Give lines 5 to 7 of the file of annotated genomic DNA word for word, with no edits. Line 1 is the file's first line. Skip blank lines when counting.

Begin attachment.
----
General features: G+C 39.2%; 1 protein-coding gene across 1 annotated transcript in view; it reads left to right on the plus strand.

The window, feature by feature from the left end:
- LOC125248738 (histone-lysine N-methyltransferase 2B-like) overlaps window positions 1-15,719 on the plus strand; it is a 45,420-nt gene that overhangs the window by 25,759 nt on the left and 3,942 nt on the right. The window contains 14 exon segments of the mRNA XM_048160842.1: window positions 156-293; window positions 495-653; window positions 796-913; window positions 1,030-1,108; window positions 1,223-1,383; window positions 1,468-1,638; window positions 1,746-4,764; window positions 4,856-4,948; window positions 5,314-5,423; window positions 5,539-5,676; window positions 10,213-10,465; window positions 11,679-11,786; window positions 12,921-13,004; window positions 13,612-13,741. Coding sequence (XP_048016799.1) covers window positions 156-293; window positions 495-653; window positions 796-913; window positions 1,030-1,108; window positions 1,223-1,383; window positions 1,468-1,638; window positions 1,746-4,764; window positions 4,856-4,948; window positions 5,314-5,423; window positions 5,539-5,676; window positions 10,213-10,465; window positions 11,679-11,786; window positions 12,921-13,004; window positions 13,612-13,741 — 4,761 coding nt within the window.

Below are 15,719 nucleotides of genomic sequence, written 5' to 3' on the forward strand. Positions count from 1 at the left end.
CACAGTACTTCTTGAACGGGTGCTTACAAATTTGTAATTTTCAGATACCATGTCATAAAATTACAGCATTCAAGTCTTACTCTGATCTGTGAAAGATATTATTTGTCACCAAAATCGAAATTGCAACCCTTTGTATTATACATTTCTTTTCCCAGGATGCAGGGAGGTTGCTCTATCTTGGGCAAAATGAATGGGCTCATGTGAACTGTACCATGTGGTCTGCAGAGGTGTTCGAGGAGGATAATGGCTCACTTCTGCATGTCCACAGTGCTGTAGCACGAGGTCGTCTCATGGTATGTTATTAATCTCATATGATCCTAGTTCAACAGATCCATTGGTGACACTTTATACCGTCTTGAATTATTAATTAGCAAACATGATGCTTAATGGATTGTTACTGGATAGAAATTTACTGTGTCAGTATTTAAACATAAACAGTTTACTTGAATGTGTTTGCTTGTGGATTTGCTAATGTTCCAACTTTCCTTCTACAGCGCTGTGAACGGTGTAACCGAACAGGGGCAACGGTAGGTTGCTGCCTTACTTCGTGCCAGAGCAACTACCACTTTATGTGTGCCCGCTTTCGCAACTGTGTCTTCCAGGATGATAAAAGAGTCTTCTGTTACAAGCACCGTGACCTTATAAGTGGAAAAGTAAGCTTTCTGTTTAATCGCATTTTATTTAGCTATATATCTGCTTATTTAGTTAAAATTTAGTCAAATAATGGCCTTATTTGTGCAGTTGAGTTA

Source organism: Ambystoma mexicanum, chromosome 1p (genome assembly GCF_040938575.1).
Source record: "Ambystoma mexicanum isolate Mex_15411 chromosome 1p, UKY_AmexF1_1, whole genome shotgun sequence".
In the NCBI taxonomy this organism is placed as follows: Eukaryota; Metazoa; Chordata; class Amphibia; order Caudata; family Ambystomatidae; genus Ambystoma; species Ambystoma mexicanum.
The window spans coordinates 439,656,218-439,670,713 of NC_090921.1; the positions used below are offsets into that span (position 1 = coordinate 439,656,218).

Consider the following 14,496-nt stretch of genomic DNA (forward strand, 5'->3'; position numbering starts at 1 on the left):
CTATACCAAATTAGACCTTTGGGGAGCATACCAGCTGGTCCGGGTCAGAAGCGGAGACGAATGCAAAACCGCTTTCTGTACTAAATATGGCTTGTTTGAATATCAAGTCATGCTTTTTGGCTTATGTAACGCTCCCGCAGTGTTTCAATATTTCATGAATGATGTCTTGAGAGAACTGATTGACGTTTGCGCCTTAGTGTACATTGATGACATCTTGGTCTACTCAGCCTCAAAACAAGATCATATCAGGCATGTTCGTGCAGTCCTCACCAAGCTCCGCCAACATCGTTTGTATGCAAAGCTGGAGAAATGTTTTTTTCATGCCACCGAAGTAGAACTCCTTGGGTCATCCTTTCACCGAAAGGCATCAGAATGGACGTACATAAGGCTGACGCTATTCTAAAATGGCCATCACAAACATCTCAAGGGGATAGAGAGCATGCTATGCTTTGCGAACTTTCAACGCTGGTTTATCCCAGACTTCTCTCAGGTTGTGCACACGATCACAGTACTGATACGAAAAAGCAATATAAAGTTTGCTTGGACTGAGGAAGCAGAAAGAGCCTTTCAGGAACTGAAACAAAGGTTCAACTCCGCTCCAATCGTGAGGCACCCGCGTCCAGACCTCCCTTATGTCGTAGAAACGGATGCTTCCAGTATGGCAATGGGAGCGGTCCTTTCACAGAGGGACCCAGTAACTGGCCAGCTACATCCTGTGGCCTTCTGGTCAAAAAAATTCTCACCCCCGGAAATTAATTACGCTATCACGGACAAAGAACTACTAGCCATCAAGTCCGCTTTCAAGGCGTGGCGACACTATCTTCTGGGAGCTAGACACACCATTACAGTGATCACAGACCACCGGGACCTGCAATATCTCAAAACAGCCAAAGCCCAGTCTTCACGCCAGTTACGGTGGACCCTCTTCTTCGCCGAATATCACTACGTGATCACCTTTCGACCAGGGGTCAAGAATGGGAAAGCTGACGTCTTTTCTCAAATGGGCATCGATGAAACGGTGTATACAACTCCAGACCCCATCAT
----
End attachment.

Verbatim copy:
CACAGTACTTCTTGAACGGGTGCTTACAAATTTGTAATTTTCAGATACCATGTCATAAAATTACAGCATTCAAGTCTTACTCTGATCTGTGAAAGATATTATTTGTCACCAAAATCGAAATTGCAACCCTTTGTATTATACATTTCTTTTCCCAGGATGCAGGGAGGTTGCTCTATCTTGGGCAAAATGAATGGGCTCATGTGAACTGTACCATGTGGTCTGCAGAGGTGTTCGAGGAGGATAATGGCTCACTTCTGCATGTCCACAGTGCTGTAGCACGAGGTCGTCTCATGGTATGTTATTAATCTCATATGATCCTAGTTCAACAGATCCATTGGTGACACTTTATACCGTCTTGAATTATTAATTAGCAAACATGATGCTTAATGGATTGTTACTGGATAGAAATTTACTGTGTCAGTATTTAAACATAAACAGTTTACTTGAATGTGTTTGCTTGTGGATTTGCTAATGTTCCAACTTTCCTTCTACAGCGCTGTGAACGGTGTAACCGAACAGGGGCAACGGTAGGTTGCTGCCTTACTTCGTGCCAGAGCAACTACCACTTTATGTGTGCCCGCTTTCGCAACTGTGTCTTCCAGGATGATAAAAGAGTCTTCTGTTACAAGCACCGTGACCTTATAAGTGGAAAAGTAAGCTTTCTGTTTAATCGCATTTTATTTAGCTATATATCTGCTTATTTAGTTAAAATTTAGTCAAATAATGGCCTTATTTGTGCAGTTGAGTTA

Source organism: Ambystoma mexicanum, chromosome 1p (genome assembly GCF_040938575.1).
Source record: "Ambystoma mexicanum isolate Mex_15411 chromosome 1p, UKY_AmexF1_1, whole genome shotgun sequence".